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Unique State: an original impression unlike any other. 

A place to collaborate, communicate and create.

A safe space to explore Creative Arts Therapy.

Facilitated by an artist/ art therapist to foster creative well-being.

Connecting with community to explore printmaking with peers.



Art Therapy at Unique State is facilitated by Elaine Sullivan (Camlin) and shaped with her background in visual arts. Each session values the use of materials and play, highlighting and understanding the importance of creative well-being and art for health. Elaine is a practicing exhibiting artist with extensive experience working in and with community, she has experience working with children in foster care, working with artists at The Art Factory: Supported Studio, multicultural communities, in education systems, and fostering creativity for young families through the Young at HeART program at Wagga Wagga Art Gallery. Elaine has a keen interest in supporting neurodiverse children and teenagers and facilitates programs for participants accessing the NDIS. 

Elaine's art practice values mark-making as a meditative activity, with regular creativity helping to regulate the fluctuations of life. She holds a Bachelor of Visual Arts from the ANU School of Art, Bachelor of Arts (Visual and Performing) (Honours) from CSU and a Master of Therapeutic Arts Practice from the MIECAT Institute. Elaine is a current professional member of the Australian, New Zealand and Asian Creative Arts Therapies Association (ANZACATA), the peak professional body representing creative arts therapists in Australia, New Zealand and the Asia/Pacific region.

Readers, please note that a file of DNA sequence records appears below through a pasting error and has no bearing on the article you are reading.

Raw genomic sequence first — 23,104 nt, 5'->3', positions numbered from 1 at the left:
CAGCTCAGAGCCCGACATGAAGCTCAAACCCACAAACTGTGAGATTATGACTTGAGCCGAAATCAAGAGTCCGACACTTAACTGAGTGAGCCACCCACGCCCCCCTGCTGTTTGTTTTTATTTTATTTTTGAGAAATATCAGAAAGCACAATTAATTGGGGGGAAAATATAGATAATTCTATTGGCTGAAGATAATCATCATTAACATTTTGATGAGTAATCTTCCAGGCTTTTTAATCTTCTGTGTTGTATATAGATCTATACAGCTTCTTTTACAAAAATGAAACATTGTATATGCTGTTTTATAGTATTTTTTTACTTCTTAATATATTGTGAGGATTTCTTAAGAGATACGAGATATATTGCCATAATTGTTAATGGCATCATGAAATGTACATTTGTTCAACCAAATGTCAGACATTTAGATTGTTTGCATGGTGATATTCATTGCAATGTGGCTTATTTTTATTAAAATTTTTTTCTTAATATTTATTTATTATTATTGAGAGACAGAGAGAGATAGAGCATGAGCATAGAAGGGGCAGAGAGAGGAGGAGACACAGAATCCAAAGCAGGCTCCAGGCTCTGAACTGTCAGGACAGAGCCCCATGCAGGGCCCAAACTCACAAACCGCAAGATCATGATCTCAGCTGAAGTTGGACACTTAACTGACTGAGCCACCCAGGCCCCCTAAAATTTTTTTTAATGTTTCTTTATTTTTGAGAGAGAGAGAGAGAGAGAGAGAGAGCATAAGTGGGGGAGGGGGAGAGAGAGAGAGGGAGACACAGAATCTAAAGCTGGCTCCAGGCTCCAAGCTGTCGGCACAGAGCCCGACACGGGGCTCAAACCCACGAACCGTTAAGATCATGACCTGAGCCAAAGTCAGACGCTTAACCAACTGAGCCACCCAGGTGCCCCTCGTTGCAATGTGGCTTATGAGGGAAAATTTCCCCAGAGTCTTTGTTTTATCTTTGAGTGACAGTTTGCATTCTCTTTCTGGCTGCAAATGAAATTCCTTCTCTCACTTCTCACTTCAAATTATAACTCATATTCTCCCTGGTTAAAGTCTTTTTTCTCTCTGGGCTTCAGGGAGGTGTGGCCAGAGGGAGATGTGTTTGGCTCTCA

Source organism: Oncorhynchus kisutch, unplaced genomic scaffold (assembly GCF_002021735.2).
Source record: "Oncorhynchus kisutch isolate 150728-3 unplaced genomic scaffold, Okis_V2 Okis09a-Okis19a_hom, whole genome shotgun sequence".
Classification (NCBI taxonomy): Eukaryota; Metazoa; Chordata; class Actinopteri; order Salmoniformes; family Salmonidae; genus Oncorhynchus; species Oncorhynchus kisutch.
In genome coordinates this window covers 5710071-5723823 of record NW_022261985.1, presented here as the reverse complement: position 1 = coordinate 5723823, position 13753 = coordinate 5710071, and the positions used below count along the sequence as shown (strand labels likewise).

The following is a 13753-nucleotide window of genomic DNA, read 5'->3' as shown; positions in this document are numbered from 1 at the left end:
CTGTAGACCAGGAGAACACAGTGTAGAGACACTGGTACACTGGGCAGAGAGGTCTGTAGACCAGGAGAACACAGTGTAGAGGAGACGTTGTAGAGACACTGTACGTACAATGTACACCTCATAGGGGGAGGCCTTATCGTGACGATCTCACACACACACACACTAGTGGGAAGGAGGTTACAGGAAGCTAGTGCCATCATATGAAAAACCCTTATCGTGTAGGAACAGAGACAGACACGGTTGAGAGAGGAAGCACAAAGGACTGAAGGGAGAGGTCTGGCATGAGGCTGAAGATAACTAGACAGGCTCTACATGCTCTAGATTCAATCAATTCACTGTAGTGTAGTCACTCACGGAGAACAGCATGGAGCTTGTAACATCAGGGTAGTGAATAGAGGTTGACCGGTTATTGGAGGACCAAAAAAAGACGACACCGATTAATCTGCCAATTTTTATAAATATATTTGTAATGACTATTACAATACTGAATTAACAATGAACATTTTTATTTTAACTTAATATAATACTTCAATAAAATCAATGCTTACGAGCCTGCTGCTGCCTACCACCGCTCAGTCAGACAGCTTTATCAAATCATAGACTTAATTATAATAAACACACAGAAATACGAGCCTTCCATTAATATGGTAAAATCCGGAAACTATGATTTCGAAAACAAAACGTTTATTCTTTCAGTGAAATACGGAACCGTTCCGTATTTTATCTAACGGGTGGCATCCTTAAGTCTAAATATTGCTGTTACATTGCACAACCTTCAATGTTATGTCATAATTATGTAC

Trained Art Therapists facilitate the exploration of feelings, improve self-awareness and reduce anxiety with creative processes, including drawing, writing, clay, drama, and movement. Participants are guided to explore and express feelings that may be difficult to articulate in words and to find new pathways to healing. A Creative Arts Therapy session is therefore quite different to an art class or lesson.

These methods are innovative, participatory and practical: they provide a supportive space for participants to 'try on' and practise new behaviours, and this can be more effective than merely talking about change. Creativity harnesses the imagination and a sense of play. This can help those who have limited choices in their life to use the safe space of the therapeutic environment and want to:

  • learn to tolerate the uncertainty of the unknown, and

  • become more comfortable to be able to improvise and

  • open up new possibilities in their lives.


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